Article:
The DR-6 (a-b) “Statement of Assets Liabilities Income Expenses” is a form that all family court parties are required to fill out and file when filing complaints for divorce. separation, miscellaneous complaints, or when an answer or modification request is filed. After reviewing the DR-6, it can be seen that page one deals with income and assets, and page two deals with liabilities and debt. Most attorneys will provide an additional page (Exhibit A) for extra expenses to be listed. An example of a completed DR-6 can be found here.

The first grouping, gross income and income deductions, is essentially a persons pay stub if they are typical wage earners. Section 1-10 is for a listing of incoming money sources, as in gross income (before taxes), social security income, etc. Section 6 and 9 are somewhat complex to describe, so consult with an attorney if you think they apply. Do not list child support PAID, or your rent EXPENSE here. THey are outflows and go on the next page.

The income deductions section is a listing of things coming out of your check before you get it, or, if self-employed, it is a place to list the money set aside or sent in for anticipated taxes, self employment taxes, etc. Section 23 is your “take home” income.

Section 24 related to your tax status and is self explanatory. Section 25 deals with insurances of a variety of type. Ensure you are familiar with the difference between whole and term life insurance for this section.

Section 26 is a listing of cash and intangible bank accounts.

Sections 27 (A) itemizes things such as 401(k)s, IRAs, brokerage accounts, etc. Section (B) lists significant tangible assets, such as vehicles, collections, things that people might argue over. Section (C) lists real estate. For each part of Section 27, only list values that you have evidence for. Don’t guess.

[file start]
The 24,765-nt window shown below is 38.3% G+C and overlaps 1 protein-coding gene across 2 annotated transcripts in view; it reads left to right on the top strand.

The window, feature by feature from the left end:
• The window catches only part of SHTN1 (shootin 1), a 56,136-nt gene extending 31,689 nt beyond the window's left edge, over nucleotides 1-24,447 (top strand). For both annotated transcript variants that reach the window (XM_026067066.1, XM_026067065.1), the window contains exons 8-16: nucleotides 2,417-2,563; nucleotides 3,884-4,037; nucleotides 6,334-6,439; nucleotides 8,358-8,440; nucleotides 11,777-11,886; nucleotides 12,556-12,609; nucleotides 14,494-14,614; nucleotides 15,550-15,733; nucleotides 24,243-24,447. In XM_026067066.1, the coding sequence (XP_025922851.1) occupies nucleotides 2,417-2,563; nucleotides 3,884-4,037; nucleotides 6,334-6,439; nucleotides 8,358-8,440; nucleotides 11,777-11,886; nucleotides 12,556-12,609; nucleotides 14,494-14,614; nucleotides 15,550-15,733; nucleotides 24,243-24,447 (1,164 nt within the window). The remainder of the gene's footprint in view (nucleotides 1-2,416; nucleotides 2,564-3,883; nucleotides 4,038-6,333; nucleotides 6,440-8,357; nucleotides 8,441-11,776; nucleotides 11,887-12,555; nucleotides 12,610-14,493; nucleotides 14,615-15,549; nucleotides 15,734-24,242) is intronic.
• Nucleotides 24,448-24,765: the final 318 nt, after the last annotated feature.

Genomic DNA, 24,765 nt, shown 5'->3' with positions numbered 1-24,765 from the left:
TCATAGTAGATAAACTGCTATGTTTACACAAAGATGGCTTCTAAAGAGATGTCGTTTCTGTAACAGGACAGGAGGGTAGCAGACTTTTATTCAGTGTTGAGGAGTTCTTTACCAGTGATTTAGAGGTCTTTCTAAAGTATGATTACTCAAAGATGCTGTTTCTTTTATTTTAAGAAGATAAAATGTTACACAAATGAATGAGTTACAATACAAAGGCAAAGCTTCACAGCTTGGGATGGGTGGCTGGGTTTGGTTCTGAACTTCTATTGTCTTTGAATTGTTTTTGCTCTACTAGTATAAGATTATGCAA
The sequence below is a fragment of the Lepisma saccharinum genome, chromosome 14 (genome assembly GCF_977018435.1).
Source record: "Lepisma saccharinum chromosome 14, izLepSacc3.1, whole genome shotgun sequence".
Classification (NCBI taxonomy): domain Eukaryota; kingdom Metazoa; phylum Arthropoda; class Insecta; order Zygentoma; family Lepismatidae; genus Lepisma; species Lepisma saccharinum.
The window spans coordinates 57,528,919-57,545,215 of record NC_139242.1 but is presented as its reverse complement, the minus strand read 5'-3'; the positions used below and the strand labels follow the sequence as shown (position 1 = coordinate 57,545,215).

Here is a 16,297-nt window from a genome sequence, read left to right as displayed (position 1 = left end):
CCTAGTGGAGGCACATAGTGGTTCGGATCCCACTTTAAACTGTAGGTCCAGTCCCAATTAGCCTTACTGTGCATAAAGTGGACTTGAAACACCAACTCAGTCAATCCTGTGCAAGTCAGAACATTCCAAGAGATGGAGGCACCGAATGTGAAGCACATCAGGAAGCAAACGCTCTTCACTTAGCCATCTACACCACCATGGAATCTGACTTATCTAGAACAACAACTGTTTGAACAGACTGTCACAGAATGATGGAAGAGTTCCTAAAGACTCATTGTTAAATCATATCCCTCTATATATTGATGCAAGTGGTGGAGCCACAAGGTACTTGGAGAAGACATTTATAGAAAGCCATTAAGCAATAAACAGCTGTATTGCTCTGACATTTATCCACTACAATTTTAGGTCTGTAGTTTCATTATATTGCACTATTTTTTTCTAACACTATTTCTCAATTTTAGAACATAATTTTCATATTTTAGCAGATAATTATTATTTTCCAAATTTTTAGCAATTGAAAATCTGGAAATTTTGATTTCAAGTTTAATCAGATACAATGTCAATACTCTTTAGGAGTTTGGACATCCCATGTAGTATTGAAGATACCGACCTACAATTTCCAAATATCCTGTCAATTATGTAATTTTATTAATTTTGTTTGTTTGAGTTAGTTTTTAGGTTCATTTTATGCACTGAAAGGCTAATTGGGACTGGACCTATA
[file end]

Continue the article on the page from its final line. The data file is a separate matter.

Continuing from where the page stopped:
Page two is for expenses. Put each of your expenses in the appropriate column depending on the frequency with which you expend the money. Food (#30) is typically weekly, while rent, mortgage, utilities, etc. are typically monthly. Work your way down the list and use the blank spaces for unlisted expenses and for debt repayment, such as credit cards, etc. DO NOT list expenses that have already come out of your paycheck, as often may be the case with thinks such as Dental, Union Dues, or Blue Cross (meaning health insurance – you have to wonder who prepares these forms.) Please note that you need not break down your grocery expense from your dairy product expense as requested in Sections 29 and 30. Just group them together.

Ensure that you fill out the additional “Exhibit A” form, or the like, if you are provided with one. Ensure that the totals from that Exhibit are carried over to page two of the DR-6 (Section 55 for Moyer Law Office’s form) so the totals are accurate.

Now, some big picture answers. The form is officially designed to reflect the current reality of a person’s financial position. If you are working, but expect to be laid off in three weeks, put your present income on the form. If you will be moving out of the house after filing for divorce, put your current expense liability on the form, not whet you expect to pay in three weeks. You are always encouraged (and required) to update the form as the changes occur.

Don P. Moyer, 401 461-7800, Moyer Divorce Law

How Do RI Courts Handle Significant Others and Visitation During Divorce?

Here is the situation: You have been separated from your spouse for two years, and have just filed for divorce and your first hearing for child support is a week away. You are living with the love of your life (not your spouse). Your children live with you and are happy. All seems fine. What could go wrong?

Everything. Maybe.